Uptime checks for VMs with ONLY internal ip | C2C Community
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Uptime checks for VMs with ONLY internal ip

  • 10 December 2021
  • 7 replies
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Userlevel 1

Hi Community

 

Am trying to setup a uptime check for my VM instances that do not have any external IPs associated with them.

 

As per the documentation for Uptime checks, there is a mention it cannot be configured for resources without any external IPs. Is there any workaround for the same to keep these checks with only the internal IP for VMs?

Appreciate your timely input and suggestions

 

Cheers

VM

 

 


7 replies

Userlevel 7
Badge +58

The first thing that came to my mind is to create another VM with public IP, in the same VPC with your private VMs.

@antoine.castex @guillaume blaquiere @tom I know you will have a better solution.

Userlevel 5
Badge +8

There 2 things to consider:

  • Uptime check that allow you knowing the exact uptime of your application, at the user point of view (One of the golden signal in SRE, the availability, but the real, this one viewed by the end users)
  • Health check that checks the VMs/MIG internally to know their availability and if a load balancer can route the traffic to it to serve the traffic or if the VM is down. If the VM is down, auto healing can be done (kill the VM and replace it with a fresh one)

Now, if you serve a website internally (for instance, with an internal HTTPS load balancer) and you want to have a uptime check on it, AFAIK, you can’t for now.

Userlevel 7
Badge +58

@guillaume blaquiere I think that @VijayM can ask this question to Stephanie. He has already signed up for the event.

Userlevel 1

Many thanks for the prompt responses @ilias  & @guillaume blaquiere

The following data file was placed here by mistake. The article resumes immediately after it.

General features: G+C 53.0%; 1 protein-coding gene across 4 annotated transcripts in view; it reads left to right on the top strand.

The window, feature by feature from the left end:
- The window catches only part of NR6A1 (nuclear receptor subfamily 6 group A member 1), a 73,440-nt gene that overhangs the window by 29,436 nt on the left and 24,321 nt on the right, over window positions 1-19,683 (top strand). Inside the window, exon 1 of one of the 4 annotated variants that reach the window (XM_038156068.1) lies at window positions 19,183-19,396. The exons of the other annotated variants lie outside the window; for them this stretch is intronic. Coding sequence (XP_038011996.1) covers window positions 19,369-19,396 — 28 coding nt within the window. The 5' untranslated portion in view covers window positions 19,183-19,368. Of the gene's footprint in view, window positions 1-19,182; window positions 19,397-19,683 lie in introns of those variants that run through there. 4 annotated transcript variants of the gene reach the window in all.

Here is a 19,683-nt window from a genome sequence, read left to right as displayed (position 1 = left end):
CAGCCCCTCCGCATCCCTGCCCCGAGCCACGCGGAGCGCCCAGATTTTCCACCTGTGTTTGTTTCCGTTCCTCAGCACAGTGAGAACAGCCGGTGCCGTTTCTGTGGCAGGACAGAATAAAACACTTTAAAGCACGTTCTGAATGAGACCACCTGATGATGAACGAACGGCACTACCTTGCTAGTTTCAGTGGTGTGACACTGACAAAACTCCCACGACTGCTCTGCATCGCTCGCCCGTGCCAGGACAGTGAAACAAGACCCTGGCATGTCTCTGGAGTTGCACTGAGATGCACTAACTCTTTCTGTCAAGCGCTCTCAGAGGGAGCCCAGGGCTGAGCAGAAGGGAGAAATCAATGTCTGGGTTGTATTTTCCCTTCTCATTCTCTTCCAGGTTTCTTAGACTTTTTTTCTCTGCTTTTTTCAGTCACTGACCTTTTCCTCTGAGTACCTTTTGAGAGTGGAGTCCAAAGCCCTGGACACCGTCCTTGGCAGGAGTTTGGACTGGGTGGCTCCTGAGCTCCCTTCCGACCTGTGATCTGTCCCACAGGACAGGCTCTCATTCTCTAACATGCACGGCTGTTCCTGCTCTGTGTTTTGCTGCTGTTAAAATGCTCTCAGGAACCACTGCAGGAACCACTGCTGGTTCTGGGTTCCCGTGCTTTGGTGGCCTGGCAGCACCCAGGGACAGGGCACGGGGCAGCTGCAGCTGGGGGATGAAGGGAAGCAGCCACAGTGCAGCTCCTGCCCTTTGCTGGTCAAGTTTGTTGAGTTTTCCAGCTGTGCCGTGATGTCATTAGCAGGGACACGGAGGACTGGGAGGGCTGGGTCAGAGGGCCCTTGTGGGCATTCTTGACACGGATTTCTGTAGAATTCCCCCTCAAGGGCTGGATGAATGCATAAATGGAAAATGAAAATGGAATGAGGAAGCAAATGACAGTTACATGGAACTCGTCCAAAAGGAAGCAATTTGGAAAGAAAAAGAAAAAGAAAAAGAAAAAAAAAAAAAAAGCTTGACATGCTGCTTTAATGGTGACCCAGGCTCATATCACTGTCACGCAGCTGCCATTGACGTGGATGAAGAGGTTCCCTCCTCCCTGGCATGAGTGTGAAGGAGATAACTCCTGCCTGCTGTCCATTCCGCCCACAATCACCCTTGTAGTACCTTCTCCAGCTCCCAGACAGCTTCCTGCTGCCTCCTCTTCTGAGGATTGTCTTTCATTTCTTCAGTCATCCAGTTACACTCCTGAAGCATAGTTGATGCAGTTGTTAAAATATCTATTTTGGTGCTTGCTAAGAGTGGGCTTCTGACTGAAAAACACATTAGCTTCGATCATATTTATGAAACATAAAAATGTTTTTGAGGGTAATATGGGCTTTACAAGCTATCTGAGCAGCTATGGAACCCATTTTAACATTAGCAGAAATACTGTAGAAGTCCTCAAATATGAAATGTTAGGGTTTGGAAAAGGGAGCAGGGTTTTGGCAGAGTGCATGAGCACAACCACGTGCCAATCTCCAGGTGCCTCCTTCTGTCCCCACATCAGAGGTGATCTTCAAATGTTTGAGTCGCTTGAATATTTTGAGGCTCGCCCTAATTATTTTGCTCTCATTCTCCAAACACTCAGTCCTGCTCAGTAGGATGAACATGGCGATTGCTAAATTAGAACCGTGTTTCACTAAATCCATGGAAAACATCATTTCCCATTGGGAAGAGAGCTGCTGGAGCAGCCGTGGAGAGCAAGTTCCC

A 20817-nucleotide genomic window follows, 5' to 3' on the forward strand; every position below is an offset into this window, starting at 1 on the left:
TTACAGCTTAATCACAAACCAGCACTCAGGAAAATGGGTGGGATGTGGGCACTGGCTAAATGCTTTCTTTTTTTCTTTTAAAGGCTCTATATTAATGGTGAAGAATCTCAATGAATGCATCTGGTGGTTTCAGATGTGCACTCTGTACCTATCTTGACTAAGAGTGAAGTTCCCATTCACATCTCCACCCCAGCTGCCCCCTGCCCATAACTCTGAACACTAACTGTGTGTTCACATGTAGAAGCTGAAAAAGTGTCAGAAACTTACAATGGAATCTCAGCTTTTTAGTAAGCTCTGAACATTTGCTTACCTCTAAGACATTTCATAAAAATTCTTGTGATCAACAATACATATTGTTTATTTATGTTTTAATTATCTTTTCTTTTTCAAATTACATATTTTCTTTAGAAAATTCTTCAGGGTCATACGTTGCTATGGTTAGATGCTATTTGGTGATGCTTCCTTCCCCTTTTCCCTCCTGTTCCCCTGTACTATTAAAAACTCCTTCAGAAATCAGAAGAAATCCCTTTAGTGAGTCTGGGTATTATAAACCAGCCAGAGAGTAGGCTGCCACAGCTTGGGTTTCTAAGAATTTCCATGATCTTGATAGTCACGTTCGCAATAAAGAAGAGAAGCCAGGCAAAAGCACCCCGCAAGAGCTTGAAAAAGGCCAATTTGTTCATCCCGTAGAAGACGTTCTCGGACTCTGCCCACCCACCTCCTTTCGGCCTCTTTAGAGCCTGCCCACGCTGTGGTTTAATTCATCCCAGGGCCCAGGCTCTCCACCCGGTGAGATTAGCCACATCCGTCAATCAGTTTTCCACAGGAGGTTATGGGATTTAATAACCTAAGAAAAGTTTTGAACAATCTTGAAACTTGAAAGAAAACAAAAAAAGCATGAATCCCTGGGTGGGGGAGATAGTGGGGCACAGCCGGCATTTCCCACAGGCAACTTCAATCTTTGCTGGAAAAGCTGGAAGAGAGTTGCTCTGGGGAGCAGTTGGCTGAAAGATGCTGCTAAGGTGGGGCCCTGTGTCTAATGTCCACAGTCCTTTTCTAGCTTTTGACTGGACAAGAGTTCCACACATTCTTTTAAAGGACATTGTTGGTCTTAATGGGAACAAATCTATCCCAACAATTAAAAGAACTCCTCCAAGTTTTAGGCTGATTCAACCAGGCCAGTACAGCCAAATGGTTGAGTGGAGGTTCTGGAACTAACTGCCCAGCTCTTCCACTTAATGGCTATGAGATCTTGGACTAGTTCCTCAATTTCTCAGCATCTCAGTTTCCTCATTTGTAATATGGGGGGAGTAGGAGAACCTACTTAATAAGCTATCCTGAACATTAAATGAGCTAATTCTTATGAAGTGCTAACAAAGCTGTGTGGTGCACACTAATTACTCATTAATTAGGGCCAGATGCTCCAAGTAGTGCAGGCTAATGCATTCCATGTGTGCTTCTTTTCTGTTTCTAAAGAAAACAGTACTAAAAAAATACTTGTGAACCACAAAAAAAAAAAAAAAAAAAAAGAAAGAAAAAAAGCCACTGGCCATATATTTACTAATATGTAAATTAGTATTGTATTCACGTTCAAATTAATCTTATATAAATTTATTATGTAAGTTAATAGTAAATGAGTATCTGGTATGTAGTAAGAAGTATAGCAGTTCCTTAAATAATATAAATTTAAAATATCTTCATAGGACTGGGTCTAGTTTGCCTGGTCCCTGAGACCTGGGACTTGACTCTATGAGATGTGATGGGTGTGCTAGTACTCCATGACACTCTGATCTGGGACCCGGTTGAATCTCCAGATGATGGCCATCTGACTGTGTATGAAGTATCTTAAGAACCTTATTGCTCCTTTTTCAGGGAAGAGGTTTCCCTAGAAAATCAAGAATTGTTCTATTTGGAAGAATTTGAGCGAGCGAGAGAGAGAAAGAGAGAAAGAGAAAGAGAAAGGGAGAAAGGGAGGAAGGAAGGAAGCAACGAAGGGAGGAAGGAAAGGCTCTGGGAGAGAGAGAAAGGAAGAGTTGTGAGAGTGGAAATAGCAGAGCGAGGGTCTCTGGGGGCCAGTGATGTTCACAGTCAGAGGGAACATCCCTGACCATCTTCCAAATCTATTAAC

My ask is simple. I have a few internal facing VMs that I used for log information and other such requirements which doesn’t need a http/https checks. I was interested with the TCP configuration of the uptime checks.

 

I see you have mentioned having a VM within the same VPC with an external IP. How does that help in getting this configuration working? Can you please throw some more light on this suggestion?

 

Cheers

VM

You could use  “uptime ec2-instance-connect -p “  cli

 

 

From stack exchange server fault:

https://serverfault.com/questions/809174/how-do-i-use-the-aws-cli-to-find-the-uptime-of-servers

There is no specific 'uptime' measure in Amazon EC2.

If AWS Config has been configured, you could use get-resource-config-history to retrieve the history of an instance, eg:

aws configservice get-resource-config-history --resource-type AWS::EC2::Instance --resource-id i-1a2b3c4d

AWS Config will show the state change of an Amazon EC2 instance (eg stoppedrunning) as a Configuration.State.Name value. The change will also have a timestamp.

Using this configuration history, you could piece together enough information to calculate uptime.

Alternatively, you could calculate the uptime from within the instance (eg from system logs or via a custom app) rather than obtaining it from EC2.

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answered Oct 16 '16 at 10:30

John Rotenste

 

 

 

Userlevel 1

Thanks a lot for your response - @Mykle I am only interested for the GCE instances within the GCP scope. AWS EC2 instances are not scoped in for the checks yet.

 

I believe instead of these uptime checks (under Monitoring → Uptime Checks), the standard Cloud operations alerting policy (Monitoring → Alerting) with the uptime metric might be worthwhile option. I tried to test it out but somehow couldn’t make it work as expected. I created a metric alert policy for the VM (compute.googleapis.com/instance/uptime) and brought the VM down manually. The email was not triggered (as per notification policy) on time and as well the uptime metric was active although the instance was stopped (instance stopped around 1 AM but uptime metric was active even after -  check attached image). May have to check this further and test the suggested MQL and see if that proves effective

 

 

Cheers

VM

Apologies Vijay. I forgot this is only a GCP community. 

In Who should be notified? Try the SMS option. Faster than email notification - don’t know why. 

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